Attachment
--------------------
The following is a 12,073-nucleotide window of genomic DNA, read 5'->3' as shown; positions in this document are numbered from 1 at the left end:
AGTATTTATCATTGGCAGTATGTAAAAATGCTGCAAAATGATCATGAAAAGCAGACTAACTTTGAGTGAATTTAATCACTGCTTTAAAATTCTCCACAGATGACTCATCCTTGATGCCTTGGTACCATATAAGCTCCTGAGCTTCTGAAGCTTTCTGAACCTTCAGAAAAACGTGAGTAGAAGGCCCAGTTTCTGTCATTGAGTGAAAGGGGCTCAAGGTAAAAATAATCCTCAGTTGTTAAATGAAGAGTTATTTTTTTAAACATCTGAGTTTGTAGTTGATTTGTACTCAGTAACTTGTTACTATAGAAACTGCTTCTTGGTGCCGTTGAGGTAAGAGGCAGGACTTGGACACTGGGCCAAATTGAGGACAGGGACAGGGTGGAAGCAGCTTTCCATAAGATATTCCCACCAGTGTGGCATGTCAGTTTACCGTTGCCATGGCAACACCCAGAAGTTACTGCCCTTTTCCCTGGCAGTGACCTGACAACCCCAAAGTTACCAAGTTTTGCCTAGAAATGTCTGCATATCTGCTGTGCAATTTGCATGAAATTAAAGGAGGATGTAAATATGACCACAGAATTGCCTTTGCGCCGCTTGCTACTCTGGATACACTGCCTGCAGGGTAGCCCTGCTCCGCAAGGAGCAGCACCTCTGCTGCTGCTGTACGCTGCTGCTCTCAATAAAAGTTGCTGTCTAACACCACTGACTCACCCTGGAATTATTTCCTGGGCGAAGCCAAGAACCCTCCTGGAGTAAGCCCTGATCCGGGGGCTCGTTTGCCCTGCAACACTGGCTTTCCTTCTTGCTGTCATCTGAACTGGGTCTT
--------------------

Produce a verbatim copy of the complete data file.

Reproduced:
The following is a 12,073-nucleotide window of genomic DNA, read 5'->3' as shown; positions in this document are numbered from 1 at the left end:
AGTATTTATCATTGGCAGTATGTAAAAATGCTGCAAAATGATCATGAAAAGCAGACTAACTTTGAGTGAATTTAATCACTGCTTTAAAATTCTCCACAGATGACTCATCCTTGATGCCTTGGTACCATATAAGCTCCTGAGCTTCTGAAGCTTTCTGAACCTTCAGAAAAACGTGAGTAGAAGGCCCAGTTTCTGTCATTGAGTGAAAGGGGCTCAAGGTAAAAATAATCCTCAGTTGTTAAATGAAGAGTTATTTTTTTAAACATCTGAGTTTGTAGTTGATTTGTACTCAGTAACTTGTTACTATAGAAACTGCTTCTTGGTGCCGTTGAGGTAAGAGGCAGGACTTGGACACTGGGCCAAATTGAGGACAGGGACAGGGTGGAAGCAGCTTTCCATAAGATATTCCCACCAGTGTGGCATGTCAGTTTACCGTTGCCATGGCAACACCCAGAAGTTACTGCCCTTTTCCCTGGCAGTGACCTGACAACCCCAAAGTTACCAAGTTTTGCCTAGAAATGTCTGCATATCTGCTGTGCAATTTGCATGAAATTAAAGGAGGATGTAAATATGACCACAGAATTGCCTTTGCGCCGCTTGCTACTCTGGATACACTGCCTGCAGGGTAGCCCTGCTCCGCAAGGAGCAGCACCTCTGCTGCTGCTGTACGCTGCTGCTCTCAATAAAAGTTGCTGTCTAACACCACTGACTCACCCTGGAATTATTTCCTGGGCGAAGCCAAGAACCCTCCTGGAGTAAGCCCTGATCCGGGGGCTCGTTTGCCCTGCAACACTGGCTTTCCTTCTTGCTGTCATCTGAACTGGGTCTT